Liberation wrote:Dear Dr. Sclafani,
I have PPMS for about 4 yers ago; however, I can still walk a few hundred meters at a normal pace at one time and can be in a motion for the whole day. I already had a CCSVI procedure about a month ago. They found a long, medial stenosis in the right IJV that was dilated. The left IJV and the azygos was fine. Unfortunatelly, I just found out a month after the operation that my right IJV got restenosed in a 1 cm long section. As my condition continued deteriorating I am just wondering if the deterioration could be due to restenosis or some veins other than IJV and azygos are also stenosed. Why do no one check other veins for these patients at most of the hospitals? Dr. Salvi, a neurologist working with dr. Zamboni, said clearly that they found a sort of ABSENCE of VENOUS OUTFLOW from the SPINAL CORD in case of PPMS patients and in most cases there was NO problem with IJVs. PPMS patients have laesios in the SPINAL CORD not only in the brain. Are interventional radiologists considering these facts when doing the CCSVI procedures? Is there a relation between the location of the laesios (e.g. brain, thoracic, lumbar or cerical part of the spinal cord) and the veins stenosed? What is your view on the veins that could potentially play a role causing laesios in the different part of the spinal cord and therefore at PPMS patients?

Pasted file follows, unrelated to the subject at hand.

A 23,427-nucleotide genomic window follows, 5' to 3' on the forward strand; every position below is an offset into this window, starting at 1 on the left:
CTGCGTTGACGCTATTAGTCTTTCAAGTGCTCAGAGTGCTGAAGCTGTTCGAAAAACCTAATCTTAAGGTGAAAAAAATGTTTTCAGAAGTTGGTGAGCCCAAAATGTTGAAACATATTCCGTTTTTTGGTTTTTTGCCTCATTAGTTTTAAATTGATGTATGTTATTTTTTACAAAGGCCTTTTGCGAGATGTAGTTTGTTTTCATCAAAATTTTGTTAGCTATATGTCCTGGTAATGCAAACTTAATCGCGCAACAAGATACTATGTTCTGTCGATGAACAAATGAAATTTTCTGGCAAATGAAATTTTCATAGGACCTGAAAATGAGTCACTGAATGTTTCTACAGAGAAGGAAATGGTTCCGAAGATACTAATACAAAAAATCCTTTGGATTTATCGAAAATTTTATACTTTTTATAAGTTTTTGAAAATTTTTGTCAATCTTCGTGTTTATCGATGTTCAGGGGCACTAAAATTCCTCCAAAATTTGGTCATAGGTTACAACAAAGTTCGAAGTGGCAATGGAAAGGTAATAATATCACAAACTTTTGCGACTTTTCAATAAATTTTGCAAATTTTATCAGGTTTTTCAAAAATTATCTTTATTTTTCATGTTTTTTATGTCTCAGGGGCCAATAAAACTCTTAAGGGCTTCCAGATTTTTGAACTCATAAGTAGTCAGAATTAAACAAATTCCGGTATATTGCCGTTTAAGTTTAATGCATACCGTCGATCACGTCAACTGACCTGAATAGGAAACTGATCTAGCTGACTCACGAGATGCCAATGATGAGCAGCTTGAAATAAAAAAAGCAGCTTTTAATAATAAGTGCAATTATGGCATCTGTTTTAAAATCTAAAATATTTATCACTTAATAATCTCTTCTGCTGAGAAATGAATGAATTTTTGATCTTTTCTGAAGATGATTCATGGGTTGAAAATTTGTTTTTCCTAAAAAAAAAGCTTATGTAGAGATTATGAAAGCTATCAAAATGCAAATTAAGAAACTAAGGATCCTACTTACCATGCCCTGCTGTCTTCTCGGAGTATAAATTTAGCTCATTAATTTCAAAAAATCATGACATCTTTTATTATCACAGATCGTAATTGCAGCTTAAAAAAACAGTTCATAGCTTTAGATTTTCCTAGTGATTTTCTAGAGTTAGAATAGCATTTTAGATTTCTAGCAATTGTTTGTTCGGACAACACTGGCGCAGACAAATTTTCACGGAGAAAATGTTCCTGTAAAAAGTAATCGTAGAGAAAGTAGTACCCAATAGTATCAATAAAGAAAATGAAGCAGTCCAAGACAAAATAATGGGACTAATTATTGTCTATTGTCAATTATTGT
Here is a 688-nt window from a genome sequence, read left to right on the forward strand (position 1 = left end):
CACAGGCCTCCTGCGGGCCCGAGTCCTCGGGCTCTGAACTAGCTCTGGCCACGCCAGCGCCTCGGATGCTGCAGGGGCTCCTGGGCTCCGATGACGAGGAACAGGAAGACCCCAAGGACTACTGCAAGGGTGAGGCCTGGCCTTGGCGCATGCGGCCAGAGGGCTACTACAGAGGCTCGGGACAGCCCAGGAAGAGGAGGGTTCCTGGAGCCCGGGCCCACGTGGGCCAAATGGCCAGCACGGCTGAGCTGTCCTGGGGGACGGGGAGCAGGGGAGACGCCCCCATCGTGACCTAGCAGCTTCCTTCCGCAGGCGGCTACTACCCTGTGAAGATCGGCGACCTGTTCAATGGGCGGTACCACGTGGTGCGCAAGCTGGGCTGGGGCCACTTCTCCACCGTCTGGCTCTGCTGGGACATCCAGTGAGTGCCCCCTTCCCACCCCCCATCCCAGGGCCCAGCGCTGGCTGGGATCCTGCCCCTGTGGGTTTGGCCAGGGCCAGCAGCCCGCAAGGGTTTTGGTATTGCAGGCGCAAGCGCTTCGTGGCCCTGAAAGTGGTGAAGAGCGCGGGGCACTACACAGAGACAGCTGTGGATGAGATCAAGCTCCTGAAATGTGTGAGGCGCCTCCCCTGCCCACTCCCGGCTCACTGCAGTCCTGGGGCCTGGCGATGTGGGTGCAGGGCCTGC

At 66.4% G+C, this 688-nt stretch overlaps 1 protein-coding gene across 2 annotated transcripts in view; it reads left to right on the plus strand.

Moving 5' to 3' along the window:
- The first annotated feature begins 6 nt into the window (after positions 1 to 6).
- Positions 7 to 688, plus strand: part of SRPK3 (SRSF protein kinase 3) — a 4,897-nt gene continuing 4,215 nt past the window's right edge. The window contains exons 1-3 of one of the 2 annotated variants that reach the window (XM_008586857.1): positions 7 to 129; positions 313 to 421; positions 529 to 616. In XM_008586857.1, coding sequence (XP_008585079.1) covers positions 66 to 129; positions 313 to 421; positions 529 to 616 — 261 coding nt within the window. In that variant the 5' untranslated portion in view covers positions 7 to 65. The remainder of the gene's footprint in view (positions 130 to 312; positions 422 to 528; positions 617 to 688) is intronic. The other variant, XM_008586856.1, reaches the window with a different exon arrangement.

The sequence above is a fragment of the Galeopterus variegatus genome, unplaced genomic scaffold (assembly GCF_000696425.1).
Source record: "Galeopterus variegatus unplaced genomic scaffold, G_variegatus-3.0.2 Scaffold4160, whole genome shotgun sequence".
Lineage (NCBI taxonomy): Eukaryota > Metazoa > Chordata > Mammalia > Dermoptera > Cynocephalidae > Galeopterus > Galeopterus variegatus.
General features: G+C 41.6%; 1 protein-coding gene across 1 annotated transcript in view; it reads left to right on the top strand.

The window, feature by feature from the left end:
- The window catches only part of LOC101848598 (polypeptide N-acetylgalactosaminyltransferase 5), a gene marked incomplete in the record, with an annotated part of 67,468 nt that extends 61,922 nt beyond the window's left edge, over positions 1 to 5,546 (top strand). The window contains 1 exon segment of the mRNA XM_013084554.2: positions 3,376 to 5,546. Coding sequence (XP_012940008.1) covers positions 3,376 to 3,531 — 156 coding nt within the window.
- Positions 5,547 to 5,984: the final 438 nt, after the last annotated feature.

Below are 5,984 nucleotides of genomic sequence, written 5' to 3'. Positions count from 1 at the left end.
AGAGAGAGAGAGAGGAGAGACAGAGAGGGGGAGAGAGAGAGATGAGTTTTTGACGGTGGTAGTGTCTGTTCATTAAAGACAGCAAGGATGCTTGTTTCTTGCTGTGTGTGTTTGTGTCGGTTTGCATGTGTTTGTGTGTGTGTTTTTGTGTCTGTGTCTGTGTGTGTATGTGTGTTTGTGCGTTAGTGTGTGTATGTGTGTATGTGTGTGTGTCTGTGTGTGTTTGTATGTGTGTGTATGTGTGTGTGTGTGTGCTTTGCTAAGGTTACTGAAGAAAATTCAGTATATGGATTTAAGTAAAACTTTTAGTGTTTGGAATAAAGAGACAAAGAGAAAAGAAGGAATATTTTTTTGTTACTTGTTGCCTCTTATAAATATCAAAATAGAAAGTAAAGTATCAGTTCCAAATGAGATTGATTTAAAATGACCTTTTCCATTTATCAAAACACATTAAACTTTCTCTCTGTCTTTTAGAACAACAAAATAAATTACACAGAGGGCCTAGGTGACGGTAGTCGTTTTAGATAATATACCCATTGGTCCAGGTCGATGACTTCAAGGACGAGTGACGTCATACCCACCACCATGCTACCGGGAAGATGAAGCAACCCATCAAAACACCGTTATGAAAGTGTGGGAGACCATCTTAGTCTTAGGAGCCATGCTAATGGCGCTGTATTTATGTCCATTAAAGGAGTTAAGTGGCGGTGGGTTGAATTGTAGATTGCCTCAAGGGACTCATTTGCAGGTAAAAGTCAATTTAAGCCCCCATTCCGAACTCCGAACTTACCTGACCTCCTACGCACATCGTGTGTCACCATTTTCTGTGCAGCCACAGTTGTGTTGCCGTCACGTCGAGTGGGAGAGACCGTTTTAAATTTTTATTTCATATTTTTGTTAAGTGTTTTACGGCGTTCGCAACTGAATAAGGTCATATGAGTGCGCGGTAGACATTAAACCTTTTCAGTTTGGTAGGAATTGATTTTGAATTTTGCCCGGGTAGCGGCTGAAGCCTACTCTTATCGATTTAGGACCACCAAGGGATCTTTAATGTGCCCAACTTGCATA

Look forward to hearing from you.
My proceedure begins with an injection of the left ascending lumbar vein which attempts to visualize the veins of lower spine, called the lumbar veins which also connect to the inferior vena cava and the renal vein. before proceeding to connect with the hemiazygous vein.
among the malformations that occur are poor development of the lumbar veins, leading to agenisis, which is absence, or hypoplasia which is underdevelopment. Many physicians do not perform these venograms because there is really no possible treatments for these maldeveloped veins. they take time. They are often not reimbursed by insurers.
i think that they are necessary to unravel more of the story and help patients understand the ccsvi picture better.